Today, Gary Gensler, chairman of the Securities and Exchange Commission (SEC), spoke at an industry conference where he voiced his support for giving the Commodity Futures Trading Commission (CFTC) authority to “oversee and regulate crypto nonsecurity tokens and associated intermediaries.”

Gensler emphasized that if Congress gives the CFTC primary control of cryptocurrency, his own federal agency should not be disregarded.

“Let us be certain that we do not accidentally undercut the securities regulations that underpin the $100 trillion capital markets,” he added. “Our capital markets are the envy of the world because of the securities legislation.”

There have been several suggestions, both from the crypto sector and from Washington, to transfer regulation of the crypto business to the CFTC, which currently only has the authority to oversee derivatives.

Although Gensler has previously said that Bitcoin is a commodity, not a security, many think he is looking for a method to put Ethereum, the world’s second-largest cryptocurrency by market capitalization, under SEC oversight.

After the news surfaced, cryptocurrency lawyer Jake Chervinsky turned to Twitter to claim that Gensler still had Ethereum in his sights.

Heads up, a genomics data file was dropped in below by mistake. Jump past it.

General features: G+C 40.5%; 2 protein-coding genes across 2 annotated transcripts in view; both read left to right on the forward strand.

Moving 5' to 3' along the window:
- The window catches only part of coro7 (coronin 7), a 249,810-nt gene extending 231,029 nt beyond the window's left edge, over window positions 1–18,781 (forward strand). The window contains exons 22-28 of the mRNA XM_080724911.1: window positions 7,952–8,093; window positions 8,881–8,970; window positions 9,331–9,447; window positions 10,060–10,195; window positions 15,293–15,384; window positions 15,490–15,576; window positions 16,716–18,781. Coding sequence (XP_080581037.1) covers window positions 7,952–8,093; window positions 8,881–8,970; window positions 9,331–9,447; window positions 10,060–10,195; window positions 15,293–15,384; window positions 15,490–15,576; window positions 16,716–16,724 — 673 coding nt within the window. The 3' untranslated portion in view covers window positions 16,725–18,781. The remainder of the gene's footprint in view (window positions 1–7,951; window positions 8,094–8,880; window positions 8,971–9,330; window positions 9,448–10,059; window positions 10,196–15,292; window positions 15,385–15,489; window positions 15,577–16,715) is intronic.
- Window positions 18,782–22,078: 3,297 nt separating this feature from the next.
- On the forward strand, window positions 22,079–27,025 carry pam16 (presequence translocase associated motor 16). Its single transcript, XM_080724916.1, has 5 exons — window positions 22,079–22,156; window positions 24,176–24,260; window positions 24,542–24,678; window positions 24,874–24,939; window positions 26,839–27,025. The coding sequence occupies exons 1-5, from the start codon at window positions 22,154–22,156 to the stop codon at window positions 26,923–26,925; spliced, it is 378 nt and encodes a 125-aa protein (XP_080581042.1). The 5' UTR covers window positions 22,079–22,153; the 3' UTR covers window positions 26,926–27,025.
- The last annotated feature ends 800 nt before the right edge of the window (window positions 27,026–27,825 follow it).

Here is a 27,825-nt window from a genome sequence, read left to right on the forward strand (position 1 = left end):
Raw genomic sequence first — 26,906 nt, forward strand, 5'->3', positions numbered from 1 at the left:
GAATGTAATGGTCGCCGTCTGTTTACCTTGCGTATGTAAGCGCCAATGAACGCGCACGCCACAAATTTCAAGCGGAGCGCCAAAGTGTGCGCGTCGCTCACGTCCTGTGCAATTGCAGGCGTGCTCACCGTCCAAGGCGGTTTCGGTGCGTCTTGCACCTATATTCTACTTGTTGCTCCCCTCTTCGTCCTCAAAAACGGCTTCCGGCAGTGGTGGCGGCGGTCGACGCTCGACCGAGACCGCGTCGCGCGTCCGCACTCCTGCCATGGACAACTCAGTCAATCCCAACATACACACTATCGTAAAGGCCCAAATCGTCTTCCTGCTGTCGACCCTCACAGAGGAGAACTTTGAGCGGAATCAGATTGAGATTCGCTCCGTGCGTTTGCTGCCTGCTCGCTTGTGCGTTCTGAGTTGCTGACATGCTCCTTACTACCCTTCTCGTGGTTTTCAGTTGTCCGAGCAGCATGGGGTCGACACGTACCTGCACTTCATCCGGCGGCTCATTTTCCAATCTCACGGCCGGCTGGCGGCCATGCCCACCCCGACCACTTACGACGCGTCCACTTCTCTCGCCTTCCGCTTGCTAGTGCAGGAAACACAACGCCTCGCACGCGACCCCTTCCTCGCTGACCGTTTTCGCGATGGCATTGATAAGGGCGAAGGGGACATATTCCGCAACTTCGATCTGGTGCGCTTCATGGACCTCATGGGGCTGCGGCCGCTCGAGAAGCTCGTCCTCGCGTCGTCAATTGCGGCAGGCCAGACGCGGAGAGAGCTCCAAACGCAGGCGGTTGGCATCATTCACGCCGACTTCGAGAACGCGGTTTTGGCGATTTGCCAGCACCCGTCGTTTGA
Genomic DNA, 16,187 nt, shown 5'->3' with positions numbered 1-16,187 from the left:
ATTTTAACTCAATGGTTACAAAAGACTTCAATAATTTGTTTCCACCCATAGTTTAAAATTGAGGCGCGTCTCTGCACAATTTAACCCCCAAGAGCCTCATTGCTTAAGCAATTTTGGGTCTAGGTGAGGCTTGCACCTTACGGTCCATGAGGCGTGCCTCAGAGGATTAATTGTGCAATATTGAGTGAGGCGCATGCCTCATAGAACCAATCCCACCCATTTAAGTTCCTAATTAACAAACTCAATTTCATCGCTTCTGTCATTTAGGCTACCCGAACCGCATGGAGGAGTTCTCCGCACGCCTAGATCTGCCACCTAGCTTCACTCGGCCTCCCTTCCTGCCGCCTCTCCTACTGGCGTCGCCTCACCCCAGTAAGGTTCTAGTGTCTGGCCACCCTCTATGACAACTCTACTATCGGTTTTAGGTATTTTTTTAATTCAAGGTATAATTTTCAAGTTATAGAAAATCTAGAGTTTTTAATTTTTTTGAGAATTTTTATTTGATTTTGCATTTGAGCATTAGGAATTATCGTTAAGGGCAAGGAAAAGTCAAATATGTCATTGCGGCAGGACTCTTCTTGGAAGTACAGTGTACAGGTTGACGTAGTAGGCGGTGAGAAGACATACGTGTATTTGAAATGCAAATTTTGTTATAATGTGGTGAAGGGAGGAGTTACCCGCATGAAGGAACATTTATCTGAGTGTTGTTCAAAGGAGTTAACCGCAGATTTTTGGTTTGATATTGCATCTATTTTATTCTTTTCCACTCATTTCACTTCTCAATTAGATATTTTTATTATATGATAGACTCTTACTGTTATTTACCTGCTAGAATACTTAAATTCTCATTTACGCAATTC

In a letter to the House and Senate Agriculture Committees in February, CFTC Chairman Rostin Behnman argued for extending his agency’s power to encompass cryptocurrency.

He said that the CFTC was best placed to safeguard consumers from market dangers.

A bipartisan group of legislators filed legislation in April to regulate cryptocurrency innovators, dealers, and exchanges. The Digital Commodity Exchange Act they propose would give the CFTC direct jurisdiction over exchanges and nonsecurity cryptocurrencies.

Senators Cynthia Lummis (R-WY) and Kirsten Gillibrand (D-NY) proposed the Responsible Financial Innovation Act in June.

Lummis talked with Decrypt at the time and sketched out her proposed structure, in which the CFTC manages most cryptocurrencies as commodities and the SEC regulates financial products derived from them, as well as those tokens that are closer to securities in law.

The CFTC said in July that it will establish a new digital innovation office and staff it with industry professionals in order to obtain a better knowledge of the business in preparation for its position as a regulator.

A month later, the Senate Agriculture Committee presented the Digital Commodities Consumer Protection Act (DCCPA). It suggests that the CFTC be given “exclusive control” over “digital commodities.”

The DCCPA also requires digital commodity brokers, custodians, dealers, and trading facilities to register with the CFTC or face fines.

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